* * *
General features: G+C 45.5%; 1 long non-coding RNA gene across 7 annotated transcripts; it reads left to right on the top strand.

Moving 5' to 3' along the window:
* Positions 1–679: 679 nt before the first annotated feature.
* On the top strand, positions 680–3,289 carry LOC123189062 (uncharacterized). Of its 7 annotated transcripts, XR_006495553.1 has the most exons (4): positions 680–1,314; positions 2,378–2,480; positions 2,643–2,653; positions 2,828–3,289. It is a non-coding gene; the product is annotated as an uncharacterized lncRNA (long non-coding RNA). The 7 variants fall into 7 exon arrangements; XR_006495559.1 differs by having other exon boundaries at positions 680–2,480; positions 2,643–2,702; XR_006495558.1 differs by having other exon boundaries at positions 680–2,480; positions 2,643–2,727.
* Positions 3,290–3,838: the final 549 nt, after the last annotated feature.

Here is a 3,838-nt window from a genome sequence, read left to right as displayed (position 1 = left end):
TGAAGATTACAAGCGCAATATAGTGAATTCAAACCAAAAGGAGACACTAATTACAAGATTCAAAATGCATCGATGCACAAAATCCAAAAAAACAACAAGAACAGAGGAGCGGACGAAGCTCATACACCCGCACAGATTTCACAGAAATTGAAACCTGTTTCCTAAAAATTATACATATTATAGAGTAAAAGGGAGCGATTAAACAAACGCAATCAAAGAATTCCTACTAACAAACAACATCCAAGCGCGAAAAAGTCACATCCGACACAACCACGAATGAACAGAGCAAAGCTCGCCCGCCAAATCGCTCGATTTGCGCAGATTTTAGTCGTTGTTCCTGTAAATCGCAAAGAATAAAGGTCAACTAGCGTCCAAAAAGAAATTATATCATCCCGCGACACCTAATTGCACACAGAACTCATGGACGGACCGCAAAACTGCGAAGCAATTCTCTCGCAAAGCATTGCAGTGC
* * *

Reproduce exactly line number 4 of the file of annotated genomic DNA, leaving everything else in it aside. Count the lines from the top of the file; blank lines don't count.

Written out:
* On the top strand, positions 680–3,289 carry LOC123189062 (uncharacterized). Of its 7 annotated transcripts, XR_006495553.1 has the most exons (4): positions 680–1,314; positions 2,378–2,480; positions 2,643–2,653; positions 2,828–3,289. It is a non-coding gene; the product is annotated as an uncharacterized lncRNA (long non-coding RNA). The 7 variants fall into 7 exon arrangements; XR_006495559.1 differs by having other exon boundaries at positions 680–2,480; positions 2,643–2,702; XR_006495558.1 differs by having other exon boundaries at positions 680–2,480; positions 2,643–2,727.